In previous economic downturns, diversity and inclusion efforts have stalled, and according to a release from the Confederation of British Industry (CBI) in late 2020, that has proven to be the case with the coronavirus too. Women and people from an ethnic minority background have been among the most affected by the pandemic and the economic fallout. For example, women – who represent three-quarters of the part-time labour force – disproportionately hit by part-time jobs falling 70% in the first eleven weeks of the pandemic, while mothers were found to be 47% more likely to lose their jobs than fathers, as reported by the Institute of Fiscal Studies.
Whatever progress has been made on diversity and inclusion (D&I) over the last decade, it seems it is currently under threat in this case. This trend does not seem like it will manifest itself the same across all companies however – according to a new report from Odgers Berndtson, the situation might instead see a widening gap between firms leading on D&I, and those who were already lagging behind.
The UK Leadership Diversity Report follows an in-depth survey of 623 non-executive directors and C-suite members from companies across the UK. The major finding of the report is a clear distinction between the actions taken by diverse companies and non-diverse companies when it comes to recruiting board and leadership team members.
When asked if they believed what impact Covid-19 would have on D&I initiatives, the majority of firms suggested that it would not have any at all. However, diverse firms were far more likely to see the current scenario as an opportunity to push for more change in their organisation: 37% of diverse firms said the crisis will lead to more diverse boards, compared uk to just 12% of non-diverse firms.
Leading on from this, Odgers Berndtson found that companies with higher levels of diversity were more comfortable deploying new measures to further boost inclusivity. The study revealed that this manifested itself on three fronts.
First, diverse companies were three times more likely than non-diverse companies to partner with D&I membership organisations. At diverse firms, 36% of business leaders and 34% of boards said they partnered with organisations aimed at boosting diversity, compared to just 10% of non-diverse firms.
Meanwhile, diverse firms were also twice as likely to set targets for diversity than non-diverse firms – as 35% of leadership teams at diverse firms said they would do so. In comparison, a mere 15% of non-diverse companies set Board or C-suite level D&I targets.
Finally, the vast majority of diverse firms were committed to reducing unconscious bias in the recruitment process. Another hallmark of diverse organisations – and a particularly hot button issue in light of recent comments by former KPMG Chair Bill Michael – around three-quarters of organisations with strong diversity on their firm worked for an organisation that has measures in place to reduce bias in the recruitment of leadership or board members. In comparison, just 31% of non-diverse organisations had these measures in place.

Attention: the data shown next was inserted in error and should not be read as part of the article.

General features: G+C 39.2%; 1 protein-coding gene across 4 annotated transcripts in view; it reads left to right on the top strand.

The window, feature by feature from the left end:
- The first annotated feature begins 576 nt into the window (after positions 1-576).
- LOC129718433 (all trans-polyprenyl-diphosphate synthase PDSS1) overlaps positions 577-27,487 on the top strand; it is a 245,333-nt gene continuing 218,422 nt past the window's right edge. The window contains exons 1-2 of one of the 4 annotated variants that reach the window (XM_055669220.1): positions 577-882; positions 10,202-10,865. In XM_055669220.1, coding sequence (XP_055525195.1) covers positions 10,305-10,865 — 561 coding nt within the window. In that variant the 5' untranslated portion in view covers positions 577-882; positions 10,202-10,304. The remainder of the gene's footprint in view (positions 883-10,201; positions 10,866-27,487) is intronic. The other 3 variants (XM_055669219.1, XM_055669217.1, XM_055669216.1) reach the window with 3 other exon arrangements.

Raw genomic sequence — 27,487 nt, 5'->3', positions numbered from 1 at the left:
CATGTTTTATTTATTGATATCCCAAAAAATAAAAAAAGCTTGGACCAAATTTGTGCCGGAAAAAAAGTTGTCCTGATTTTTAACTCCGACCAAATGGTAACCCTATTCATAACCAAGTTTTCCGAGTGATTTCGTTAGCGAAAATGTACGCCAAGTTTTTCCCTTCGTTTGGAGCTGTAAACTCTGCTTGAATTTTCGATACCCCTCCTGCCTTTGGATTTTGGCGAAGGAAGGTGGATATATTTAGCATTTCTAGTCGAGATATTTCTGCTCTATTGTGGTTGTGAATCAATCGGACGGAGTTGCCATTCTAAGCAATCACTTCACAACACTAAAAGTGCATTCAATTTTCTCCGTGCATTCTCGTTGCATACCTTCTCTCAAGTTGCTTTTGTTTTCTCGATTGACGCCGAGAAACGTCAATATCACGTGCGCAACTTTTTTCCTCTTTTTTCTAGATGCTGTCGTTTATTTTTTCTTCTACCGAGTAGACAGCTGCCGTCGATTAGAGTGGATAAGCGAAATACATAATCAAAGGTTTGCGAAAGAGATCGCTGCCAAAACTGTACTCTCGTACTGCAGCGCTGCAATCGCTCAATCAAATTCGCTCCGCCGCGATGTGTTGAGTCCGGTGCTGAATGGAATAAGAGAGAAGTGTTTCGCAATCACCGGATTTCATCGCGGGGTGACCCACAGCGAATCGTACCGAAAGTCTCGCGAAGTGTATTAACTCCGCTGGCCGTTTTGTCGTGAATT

If this is the case, and firms leading on diversity are looking to use their previous experiences as well as the opportunities presented by the pandemic to drive further change, many firms risk falling drastically behind on their diversity efforts. As has been extensively documented, diversity and inclusion can be a powerful force for boosting a business’ growth, so as firms look to position themselves to take advantage of the post-pandemic recovery, failing to improve on diversity could stifle the creativity and agility as an organisation.
Chief Diversity Officer
One method of boosting D&I in a firm could be to create a Chief Diversity Officer. 76% of C-suite respondents told Odgers Berndtson that they had no such officer – as did 72% of non-executive directors – illustrating the size of the opportunity it presents. While around 20% of firms have a CDO, and a further 3% plan to get one, this could be a key differentiator for firms looking to catch up on the efforts of rivals regarding D&I.
Whether this is an opportunity firms seize on remains to be seen, though. Odgers Berndtson found that only 40% of C-suite respondents believed their firm needed a CDO, and only 31% of non-executive directors agreed. In contrast, between 60-70% of both groups said that their organisation did not need such a role – and would rather its responsibilities be distributed to another officer’s portfolio. Chief People Officer was the most popular option for this, with 41% of non-executive directors, and 47% of C-suite respondents saying that position should take on CDO responsibilities.
Commenting on the study, Kester Scrope, CEO of Odgers Berndtson, said, “The case for diversity is unequivocal. We believe that the inclusion & diversity narrative has firmly moved on from the ‘why should we do this’ to the ‘how can we do this’. This report provides clear insights into the measures that can be implemented and the actions that can be taken to make diversity at the top table a reality.
This article was originally published on www.consultancy.uk on May 11, 2021. Read the full article here.